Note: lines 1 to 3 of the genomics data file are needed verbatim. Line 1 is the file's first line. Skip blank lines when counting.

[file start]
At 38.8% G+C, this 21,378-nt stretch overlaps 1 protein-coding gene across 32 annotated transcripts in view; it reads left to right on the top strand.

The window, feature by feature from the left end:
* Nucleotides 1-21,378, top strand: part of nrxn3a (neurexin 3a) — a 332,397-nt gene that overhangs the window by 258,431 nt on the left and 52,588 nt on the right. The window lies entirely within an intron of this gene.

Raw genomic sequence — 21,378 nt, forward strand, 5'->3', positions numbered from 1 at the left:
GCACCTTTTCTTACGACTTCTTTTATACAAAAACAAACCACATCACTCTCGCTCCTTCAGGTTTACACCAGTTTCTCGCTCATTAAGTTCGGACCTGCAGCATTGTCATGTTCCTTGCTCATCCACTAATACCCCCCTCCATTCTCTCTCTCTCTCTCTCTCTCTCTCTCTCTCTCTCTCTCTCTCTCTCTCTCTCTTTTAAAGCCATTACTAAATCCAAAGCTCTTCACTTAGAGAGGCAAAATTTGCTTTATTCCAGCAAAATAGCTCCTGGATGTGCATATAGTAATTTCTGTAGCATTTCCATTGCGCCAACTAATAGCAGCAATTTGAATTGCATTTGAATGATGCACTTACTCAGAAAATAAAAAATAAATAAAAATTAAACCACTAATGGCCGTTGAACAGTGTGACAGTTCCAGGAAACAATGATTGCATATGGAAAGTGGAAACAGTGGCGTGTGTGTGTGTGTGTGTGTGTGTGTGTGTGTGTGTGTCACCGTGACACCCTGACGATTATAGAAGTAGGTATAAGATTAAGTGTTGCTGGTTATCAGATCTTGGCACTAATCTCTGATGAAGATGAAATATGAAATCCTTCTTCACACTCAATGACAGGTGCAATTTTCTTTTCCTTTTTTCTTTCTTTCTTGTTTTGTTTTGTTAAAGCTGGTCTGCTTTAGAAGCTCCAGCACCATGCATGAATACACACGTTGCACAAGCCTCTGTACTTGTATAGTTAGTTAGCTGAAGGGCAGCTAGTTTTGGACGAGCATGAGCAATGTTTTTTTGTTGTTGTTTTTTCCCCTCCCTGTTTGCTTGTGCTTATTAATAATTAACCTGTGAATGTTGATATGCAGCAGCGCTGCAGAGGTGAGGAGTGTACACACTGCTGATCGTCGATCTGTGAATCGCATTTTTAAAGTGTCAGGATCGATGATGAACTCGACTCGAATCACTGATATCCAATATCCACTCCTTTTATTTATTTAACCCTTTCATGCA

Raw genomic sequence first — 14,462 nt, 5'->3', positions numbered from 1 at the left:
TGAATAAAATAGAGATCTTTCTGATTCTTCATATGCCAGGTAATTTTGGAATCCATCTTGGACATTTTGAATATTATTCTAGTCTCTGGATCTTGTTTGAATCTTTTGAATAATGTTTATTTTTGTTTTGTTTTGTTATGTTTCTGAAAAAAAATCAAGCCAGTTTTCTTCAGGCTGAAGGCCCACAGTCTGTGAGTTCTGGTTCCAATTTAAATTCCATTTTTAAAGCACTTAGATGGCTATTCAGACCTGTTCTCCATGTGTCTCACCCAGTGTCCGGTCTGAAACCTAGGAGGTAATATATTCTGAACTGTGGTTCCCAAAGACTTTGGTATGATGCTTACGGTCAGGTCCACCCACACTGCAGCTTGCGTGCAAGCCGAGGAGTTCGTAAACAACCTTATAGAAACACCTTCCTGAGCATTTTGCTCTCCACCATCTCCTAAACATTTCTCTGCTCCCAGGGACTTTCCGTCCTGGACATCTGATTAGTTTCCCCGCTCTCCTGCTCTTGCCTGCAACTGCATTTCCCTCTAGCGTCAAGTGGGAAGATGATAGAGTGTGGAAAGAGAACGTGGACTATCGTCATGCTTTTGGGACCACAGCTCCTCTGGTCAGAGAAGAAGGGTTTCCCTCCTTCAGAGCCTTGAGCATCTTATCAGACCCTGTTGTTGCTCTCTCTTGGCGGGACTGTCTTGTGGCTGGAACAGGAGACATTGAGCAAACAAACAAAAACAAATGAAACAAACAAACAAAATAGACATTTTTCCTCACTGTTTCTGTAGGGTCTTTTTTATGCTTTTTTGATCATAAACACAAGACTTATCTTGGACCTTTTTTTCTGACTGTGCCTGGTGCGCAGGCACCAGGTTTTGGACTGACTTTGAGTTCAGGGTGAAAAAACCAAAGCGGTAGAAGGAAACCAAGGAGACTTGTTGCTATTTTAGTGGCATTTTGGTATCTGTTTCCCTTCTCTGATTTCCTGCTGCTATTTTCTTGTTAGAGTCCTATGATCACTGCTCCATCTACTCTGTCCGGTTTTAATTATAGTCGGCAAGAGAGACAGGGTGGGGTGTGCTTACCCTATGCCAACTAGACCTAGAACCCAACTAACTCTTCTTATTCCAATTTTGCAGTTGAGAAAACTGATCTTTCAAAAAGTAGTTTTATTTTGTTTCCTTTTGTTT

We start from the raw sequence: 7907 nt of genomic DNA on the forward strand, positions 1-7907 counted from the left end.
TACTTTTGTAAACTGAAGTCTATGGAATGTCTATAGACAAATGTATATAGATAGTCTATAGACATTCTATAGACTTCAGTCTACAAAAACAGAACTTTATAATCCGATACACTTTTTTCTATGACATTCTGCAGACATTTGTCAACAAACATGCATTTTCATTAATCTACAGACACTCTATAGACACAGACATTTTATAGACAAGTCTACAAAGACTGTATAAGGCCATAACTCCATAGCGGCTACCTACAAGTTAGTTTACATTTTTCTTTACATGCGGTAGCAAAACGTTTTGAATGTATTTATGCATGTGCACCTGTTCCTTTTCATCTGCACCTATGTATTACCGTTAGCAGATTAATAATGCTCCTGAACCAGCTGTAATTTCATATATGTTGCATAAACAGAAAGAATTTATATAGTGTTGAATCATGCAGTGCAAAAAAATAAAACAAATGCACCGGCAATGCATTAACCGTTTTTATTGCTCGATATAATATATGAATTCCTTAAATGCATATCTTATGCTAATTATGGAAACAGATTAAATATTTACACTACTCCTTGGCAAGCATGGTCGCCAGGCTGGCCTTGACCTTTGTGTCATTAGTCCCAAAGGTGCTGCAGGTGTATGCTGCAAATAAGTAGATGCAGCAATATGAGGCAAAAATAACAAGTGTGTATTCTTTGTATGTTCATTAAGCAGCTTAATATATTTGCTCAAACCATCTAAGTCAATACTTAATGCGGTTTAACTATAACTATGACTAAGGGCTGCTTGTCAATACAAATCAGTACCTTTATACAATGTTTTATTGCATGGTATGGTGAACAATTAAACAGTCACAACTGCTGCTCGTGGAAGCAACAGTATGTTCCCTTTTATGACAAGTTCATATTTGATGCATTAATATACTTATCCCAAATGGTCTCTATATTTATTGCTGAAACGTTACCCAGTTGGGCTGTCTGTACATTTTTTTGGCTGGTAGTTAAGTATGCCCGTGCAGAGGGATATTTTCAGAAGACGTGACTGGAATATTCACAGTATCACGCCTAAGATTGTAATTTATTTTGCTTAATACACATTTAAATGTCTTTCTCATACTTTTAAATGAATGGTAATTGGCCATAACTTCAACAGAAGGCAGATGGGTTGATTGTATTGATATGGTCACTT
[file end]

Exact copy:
At 38.8% G+C, this 21,378-nt stretch overlaps 1 protein-coding gene across 32 annotated transcripts in view; it reads left to right on the top strand.

The window, feature by feature from the left end:
* Nucleotides 1-21,378, top strand: part of nrxn3a (neurexin 3a) — a 332,397-nt gene that overhangs the window by 258,431 nt on the left and 52,588 nt on the right. The window lies entirely within an intron of this gene.